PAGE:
Tajika Copper Scissors
August 27, 2013, 11:50 am
Filed under: Art and Design, The Finer Things

Tajika

For a while now both Andrew and I had been complaining about our scissors around the house. Somehow our random selection of everyday shears had broken handles, dull blades, or a snapped spring (on one of the heavier pairs). He’d been talking about investing in a new pair, and like so many other things, you can’t seem to have too many scissors. When his b-day came last week I figured it would be a great chance to add beautiful pair and begin a whole new collection. I started with these here, the Tajiko copper household scissors.

Tajika Haruo Ironworks has been producing handcrafted scissors for four generations in Ono City, Japan. These are made of copper, hand forged and hand sharpened. They are truly remarkable and to hold and use them gives energy and purpose. There’s an interesting shift in seeking out and adding artisan elements into the home. Each time you go to use it you’re handling a gift, a piece that someone has made with their hands, imparting their care and energy into an artform. Even something as simple as cutting a piece of paper becomes different.

Just a simple, but meaningful idea if you’re looking for a different take on everyday things.

Tajika Copper Scissors | $90



Askinosie White + Cocoa Nibs
March 27, 2013, 11:42 am
Filed under: Chocolate, The Finer Things

Askinosie1

White chocolate’s not chocolate…whatever. This bar of Askinosie white chocolate is everything: single origin, direct trade, small batch, cocoa butter made in-house, four quality ingredients, and farmers with a stake in the outcome. Even farmer Peter Cruz is featured on the package. Yay for socially responsible chocolate.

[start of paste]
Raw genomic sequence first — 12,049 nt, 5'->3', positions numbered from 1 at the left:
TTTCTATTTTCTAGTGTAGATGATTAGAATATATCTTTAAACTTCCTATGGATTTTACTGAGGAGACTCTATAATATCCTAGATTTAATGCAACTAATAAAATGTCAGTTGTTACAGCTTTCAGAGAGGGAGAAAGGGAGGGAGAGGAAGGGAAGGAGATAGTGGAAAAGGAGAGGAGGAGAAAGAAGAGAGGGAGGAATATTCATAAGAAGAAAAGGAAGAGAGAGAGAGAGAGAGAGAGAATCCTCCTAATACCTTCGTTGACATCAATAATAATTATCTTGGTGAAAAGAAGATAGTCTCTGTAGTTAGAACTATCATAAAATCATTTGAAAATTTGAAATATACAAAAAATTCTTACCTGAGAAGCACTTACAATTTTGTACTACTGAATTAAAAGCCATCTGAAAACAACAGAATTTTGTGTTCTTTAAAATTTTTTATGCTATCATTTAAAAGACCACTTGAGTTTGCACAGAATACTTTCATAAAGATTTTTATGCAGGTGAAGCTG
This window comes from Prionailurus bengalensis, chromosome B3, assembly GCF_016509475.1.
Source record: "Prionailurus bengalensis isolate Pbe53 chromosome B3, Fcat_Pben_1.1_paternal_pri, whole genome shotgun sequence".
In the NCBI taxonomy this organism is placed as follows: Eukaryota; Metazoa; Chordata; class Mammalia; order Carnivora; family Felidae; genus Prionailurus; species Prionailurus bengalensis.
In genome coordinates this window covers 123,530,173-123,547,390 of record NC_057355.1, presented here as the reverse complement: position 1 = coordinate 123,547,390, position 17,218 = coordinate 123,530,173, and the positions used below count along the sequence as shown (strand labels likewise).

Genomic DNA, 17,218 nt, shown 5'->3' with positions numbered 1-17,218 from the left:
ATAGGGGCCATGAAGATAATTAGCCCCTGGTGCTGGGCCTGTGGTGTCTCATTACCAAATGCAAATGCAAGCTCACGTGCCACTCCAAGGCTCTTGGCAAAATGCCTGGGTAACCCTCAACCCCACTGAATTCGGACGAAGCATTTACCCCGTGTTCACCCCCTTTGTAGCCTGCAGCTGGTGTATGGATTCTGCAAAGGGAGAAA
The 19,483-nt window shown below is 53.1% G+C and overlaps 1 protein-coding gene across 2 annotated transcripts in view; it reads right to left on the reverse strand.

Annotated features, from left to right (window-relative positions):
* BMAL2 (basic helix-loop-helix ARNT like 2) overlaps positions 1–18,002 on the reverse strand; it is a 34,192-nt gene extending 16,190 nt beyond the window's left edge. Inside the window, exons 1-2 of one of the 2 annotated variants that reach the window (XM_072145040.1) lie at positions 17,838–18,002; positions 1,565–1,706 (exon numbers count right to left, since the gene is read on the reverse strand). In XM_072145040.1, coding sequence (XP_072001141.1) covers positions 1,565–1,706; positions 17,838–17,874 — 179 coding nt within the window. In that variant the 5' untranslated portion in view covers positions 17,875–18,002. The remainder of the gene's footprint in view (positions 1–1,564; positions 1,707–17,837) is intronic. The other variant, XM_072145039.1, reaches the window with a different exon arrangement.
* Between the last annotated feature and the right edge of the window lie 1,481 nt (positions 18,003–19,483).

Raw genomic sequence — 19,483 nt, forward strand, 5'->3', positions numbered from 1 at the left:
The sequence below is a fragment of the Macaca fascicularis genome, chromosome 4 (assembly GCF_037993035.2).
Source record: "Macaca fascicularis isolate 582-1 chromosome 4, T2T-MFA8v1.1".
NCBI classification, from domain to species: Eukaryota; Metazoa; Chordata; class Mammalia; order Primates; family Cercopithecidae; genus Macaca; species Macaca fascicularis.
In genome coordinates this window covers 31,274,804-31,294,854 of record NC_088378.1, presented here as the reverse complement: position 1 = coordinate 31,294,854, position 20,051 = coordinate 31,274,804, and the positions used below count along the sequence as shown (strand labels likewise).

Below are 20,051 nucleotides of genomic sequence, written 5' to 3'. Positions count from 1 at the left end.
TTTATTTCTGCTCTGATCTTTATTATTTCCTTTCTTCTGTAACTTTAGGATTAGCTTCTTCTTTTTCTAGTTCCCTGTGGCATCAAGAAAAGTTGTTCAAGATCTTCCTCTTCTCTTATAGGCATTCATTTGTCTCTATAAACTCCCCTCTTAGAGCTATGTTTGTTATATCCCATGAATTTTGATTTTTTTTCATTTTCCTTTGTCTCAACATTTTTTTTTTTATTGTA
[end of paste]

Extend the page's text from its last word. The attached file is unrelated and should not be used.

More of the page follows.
Askinosie3But more than the bean to bar production the ingredients in this bar make me giddy. Giddy like skipping down the street or tap dancing around the kitchen (which is exactly what I do). There’s the rich and earthy tang from goat’s milk (such a sexy pairing!), the layer of roasted cocoa nibs on the bottom, and the micro grains of sugar bits that you savor as the chocolate melts in your mouth. I’m basically saying that this white chocolate in no way resembles the horribly waxy bunny-shaped bars we’re all used to. It’s the perfect balance of white chocolate sweet, goaty-milky tang, and a satisfying-crystally crunch.

Askinosie2Grab a bar online here. Or if you’re in Seattle check in with Karyn at Sugar Pill Apothecary or Chocolopolis at the top of Queen Anne.

My other favorite version of this bar has pistachios in place of the cocoa nibs! Don’t be shy. Try them both.